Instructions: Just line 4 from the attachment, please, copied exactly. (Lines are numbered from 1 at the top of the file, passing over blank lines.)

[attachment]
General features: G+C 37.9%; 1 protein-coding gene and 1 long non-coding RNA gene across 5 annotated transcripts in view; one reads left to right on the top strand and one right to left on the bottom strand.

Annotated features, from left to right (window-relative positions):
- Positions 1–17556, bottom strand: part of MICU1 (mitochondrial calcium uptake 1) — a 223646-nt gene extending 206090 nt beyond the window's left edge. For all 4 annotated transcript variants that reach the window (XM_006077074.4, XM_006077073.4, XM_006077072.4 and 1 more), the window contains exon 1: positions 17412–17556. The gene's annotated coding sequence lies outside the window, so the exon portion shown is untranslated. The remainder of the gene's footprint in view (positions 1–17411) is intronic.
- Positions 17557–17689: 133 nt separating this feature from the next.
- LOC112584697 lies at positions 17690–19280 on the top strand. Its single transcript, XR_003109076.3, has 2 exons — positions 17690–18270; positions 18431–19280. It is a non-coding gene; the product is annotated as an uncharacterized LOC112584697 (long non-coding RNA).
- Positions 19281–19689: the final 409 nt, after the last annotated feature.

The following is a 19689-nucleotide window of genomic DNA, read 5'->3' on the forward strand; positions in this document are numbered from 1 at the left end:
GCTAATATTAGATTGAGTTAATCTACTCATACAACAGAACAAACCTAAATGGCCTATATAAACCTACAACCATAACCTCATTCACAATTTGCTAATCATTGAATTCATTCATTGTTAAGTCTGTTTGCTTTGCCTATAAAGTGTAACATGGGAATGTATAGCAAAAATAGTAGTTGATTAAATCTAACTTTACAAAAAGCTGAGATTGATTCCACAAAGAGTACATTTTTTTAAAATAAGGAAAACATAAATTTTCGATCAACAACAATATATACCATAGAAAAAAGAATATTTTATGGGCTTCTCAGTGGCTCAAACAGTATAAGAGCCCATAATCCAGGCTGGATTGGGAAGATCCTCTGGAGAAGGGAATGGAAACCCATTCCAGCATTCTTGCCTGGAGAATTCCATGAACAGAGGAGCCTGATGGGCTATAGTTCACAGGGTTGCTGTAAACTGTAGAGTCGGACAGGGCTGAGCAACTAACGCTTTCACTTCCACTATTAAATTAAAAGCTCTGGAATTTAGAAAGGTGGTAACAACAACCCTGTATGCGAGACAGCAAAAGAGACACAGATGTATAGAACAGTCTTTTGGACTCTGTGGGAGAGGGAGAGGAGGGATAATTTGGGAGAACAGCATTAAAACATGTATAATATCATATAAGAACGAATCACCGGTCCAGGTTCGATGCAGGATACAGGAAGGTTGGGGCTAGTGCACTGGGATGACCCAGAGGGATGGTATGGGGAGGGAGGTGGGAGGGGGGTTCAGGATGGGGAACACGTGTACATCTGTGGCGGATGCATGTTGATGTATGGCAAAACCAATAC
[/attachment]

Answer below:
- Positions 17557–17689: 133 nt separating this feature from the next.